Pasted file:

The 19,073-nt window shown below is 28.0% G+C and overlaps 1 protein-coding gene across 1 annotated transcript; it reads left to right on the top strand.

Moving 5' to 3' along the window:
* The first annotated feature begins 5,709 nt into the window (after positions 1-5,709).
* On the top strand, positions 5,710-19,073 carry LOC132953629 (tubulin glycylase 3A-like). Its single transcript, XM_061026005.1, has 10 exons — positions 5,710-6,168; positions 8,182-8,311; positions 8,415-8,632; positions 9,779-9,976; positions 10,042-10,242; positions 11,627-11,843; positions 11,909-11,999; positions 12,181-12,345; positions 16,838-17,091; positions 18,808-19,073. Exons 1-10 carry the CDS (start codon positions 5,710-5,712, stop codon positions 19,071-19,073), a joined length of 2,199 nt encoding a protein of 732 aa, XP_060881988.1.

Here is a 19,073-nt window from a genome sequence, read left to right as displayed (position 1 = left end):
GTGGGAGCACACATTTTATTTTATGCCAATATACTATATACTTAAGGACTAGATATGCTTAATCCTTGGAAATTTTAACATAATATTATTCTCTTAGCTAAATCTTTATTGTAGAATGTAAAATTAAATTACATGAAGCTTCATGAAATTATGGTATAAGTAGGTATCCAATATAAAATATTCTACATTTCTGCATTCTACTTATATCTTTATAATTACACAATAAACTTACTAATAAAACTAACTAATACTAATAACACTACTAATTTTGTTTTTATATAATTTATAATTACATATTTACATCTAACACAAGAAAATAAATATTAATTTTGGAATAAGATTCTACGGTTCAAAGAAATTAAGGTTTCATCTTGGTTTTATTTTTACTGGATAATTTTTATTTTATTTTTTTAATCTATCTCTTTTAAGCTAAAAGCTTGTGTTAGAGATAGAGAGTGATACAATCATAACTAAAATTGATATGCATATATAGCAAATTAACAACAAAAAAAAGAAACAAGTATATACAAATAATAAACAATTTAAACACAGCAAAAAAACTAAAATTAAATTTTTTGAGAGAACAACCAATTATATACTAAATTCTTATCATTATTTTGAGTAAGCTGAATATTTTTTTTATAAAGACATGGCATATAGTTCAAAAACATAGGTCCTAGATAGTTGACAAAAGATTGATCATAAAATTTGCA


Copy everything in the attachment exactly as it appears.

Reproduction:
The 19,073-nt window shown below is 28.0% G+C and overlaps 1 protein-coding gene across 1 annotated transcript; it reads left to right on the top strand.

Moving 5' to 3' along the window:
* The first annotated feature begins 5,709 nt into the window (after positions 1-5,709).
* On the top strand, positions 5,710-19,073 carry LOC132953629 (tubulin glycylase 3A-like). Its single transcript, XM_061026005.1, has 10 exons — positions 5,710-6,168; positions 8,182-8,311; positions 8,415-8,632; positions 9,779-9,976; positions 10,042-10,242; positions 11,627-11,843; positions 11,909-11,999; positions 12,181-12,345; positions 16,838-17,091; positions 18,808-19,073. Exons 1-10 carry the CDS (start codon positions 5,710-5,712, stop codon positions 19,071-19,073), a joined length of 2,199 nt encoding a protein of 732 aa, XP_060881988.1.

Here is a 19,073-nt window from a genome sequence, read left to right as displayed (position 1 = left end):
GTGGGAGCACACATTTTATTTTATGCCAATATACTATATACTTAAGGACTAGATATGCTTAATCCTTGGAAATTTTAACATAATATTATTCTCTTAGCTAAATCTTTATTGTAGAATGTAAAATTAAATTACATGAAGCTTCATGAAATTATGGTATAAGTAGGTATCCAATATAAAATATTCTACATTTCTGCATTCTACTTATATCTTTATAATTACACAATAAACTTACTAATAAAACTAACTAATACTAATAACACTACTAATTTTGTTTTTATATAATTTATAATTACATATTTACATCTAACACAAGAAAATAAATATTAATTTTGGAATAAGATTCTACGGTTCAAAGAAATTAAGGTTTCATCTTGGTTTTATTTTTACTGGATAATTTTTATTTTATTTTTTTAATCTATCTCTTTTAAGCTAAAAGCTTGTGTTAGAGATAGAGAGTGATACAATCATAACTAAAATTGATATGCATATATAGCAAATTAACAACAAAAAAAAGAAACAAGTATATACAAATAATAAACAATTTAAACACAGCAAAAAAACTAAAATTAAATTTTTTGAGAGAACAACCAATTATATACTAAATTCTTATCATTATTTTGAGTAAGCTGAATATTTTTTTTATAAAGACATGGCATATAGTTCAAAAACATAGGTCCTAGATAGTTGACAAAAGATTGATCATAAAATTTGCA